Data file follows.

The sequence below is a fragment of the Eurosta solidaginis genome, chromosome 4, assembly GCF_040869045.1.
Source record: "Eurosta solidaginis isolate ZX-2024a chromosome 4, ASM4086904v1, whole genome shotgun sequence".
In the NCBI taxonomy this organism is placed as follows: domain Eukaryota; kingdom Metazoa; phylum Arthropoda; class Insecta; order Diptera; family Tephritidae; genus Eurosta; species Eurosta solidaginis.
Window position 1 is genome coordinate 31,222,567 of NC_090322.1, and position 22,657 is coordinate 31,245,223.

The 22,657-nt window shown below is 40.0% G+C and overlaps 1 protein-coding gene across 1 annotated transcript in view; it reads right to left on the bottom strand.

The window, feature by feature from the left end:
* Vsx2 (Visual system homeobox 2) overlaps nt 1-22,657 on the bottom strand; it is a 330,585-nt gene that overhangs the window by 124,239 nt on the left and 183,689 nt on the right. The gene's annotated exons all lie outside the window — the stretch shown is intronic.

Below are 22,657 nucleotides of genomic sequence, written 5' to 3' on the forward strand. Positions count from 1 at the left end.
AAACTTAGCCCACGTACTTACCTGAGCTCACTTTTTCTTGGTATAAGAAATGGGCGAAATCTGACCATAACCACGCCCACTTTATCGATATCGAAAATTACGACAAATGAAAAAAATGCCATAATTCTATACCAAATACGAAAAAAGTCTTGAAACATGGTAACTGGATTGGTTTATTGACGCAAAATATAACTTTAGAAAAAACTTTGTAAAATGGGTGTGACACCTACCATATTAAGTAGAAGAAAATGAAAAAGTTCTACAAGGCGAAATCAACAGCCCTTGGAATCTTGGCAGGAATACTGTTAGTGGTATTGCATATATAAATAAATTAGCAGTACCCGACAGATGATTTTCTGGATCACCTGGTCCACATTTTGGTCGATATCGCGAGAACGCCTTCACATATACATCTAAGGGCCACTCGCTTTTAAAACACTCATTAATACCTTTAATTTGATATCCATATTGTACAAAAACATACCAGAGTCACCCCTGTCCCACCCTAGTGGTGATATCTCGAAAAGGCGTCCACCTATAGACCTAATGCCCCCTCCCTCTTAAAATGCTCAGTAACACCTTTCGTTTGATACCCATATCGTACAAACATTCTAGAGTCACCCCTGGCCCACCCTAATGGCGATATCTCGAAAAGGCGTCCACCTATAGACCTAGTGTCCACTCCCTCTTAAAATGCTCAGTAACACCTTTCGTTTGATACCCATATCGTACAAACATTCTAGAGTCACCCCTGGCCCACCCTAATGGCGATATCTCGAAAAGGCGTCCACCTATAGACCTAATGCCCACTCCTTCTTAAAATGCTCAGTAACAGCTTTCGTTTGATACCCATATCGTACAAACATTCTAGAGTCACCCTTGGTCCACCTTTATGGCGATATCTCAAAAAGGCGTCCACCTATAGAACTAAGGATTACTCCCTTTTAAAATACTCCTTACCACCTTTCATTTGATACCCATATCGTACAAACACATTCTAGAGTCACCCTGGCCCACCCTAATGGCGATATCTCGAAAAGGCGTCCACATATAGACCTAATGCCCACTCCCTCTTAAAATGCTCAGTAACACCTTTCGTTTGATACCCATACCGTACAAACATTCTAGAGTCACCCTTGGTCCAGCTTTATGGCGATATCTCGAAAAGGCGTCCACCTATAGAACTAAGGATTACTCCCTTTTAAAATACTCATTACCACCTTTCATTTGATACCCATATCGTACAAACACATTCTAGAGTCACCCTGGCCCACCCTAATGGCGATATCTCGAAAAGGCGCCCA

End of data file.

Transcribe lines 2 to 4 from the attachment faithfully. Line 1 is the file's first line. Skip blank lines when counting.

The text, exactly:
Source record: "Eurosta solidaginis isolate ZX-2024a chromosome 4, ASM4086904v1, whole genome shotgun sequence".
In the NCBI taxonomy this organism is placed as follows: domain Eukaryota; kingdom Metazoa; phylum Arthropoda; class Insecta; order Diptera; family Tephritidae; genus Eurosta; species Eurosta solidaginis.
Window position 1 is genome coordinate 31,222,567 of NC_090322.1, and position 22,657 is coordinate 31,245,223.